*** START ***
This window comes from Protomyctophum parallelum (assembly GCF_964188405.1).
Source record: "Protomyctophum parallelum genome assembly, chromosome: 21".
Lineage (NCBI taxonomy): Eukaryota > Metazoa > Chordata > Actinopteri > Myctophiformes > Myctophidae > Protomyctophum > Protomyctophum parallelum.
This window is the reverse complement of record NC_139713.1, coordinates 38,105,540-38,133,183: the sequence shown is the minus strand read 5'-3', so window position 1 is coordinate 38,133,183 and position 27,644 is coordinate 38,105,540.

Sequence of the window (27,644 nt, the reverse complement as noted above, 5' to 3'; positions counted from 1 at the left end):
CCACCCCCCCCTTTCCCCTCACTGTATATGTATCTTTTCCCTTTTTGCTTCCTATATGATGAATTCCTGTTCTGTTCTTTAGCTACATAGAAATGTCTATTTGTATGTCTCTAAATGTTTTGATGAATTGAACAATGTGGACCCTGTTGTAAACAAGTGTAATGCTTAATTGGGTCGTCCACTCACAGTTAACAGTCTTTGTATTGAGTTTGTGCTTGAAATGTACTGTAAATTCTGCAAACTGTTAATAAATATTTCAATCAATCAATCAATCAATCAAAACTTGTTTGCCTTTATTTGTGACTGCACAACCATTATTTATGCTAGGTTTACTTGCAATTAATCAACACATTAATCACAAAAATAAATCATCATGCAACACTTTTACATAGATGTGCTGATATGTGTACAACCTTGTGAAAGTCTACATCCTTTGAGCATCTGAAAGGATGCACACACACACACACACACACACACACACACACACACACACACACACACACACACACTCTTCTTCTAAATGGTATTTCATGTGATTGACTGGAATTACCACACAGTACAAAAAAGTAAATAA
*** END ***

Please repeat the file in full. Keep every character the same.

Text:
This window comes from Protomyctophum parallelum (assembly GCF_964188405.1).
Source record: "Protomyctophum parallelum genome assembly, chromosome: 21".
Lineage (NCBI taxonomy): Eukaryota > Metazoa > Chordata > Actinopteri > Myctophiformes > Myctophidae > Protomyctophum > Protomyctophum parallelum.
This window is the reverse complement of record NC_139713.1, coordinates 38,105,540-38,133,183: the sequence shown is the minus strand read 5'-3', so window position 1 is coordinate 38,133,183 and position 27,644 is coordinate 38,105,540.

Sequence of the window (27,644 nt, the reverse complement as noted above, 5' to 3'; positions counted from 1 at the left end):
CCACCCCCCCCTTTCCCCTCACTGTATATGTATCTTTTCCCTTTTTGCTTCCTATATGATGAATTCCTGTTCTGTTCTTTAGCTACATAGAAATGTCTATTTGTATGTCTCTAAATGTTTTGATGAATTGAACAATGTGGACCCTGTTGTAAACAAGTGTAATGCTTAATTGGGTCGTCCACTCACAGTTAACAGTCTTTGTATTGAGTTTGTGCTTGAAATGTACTGTAAATTCTGCAAACTGTTAATAAATATTTCAATCAATCAATCAATCAATCAAAACTTGTTTGCCTTTATTTGTGACTGCACAACCATTATTTATGCTAGGTTTACTTGCAATTAATCAACACATTAATCACAAAAATAAATCATCATGCAACACTTTTACATAGATGTGCTGATATGTGTACAACCTTGTGAAAGTCTACATCCTTTGAGCATCTGAAAGGATGCACACACACACACACACACACACACACACACACACACACACACACACACACACACACTCTTCTTCTAAATGGTATTTCATGTGATTGACTGGAATTACCACACAGTACAAAAAAGTAAATAA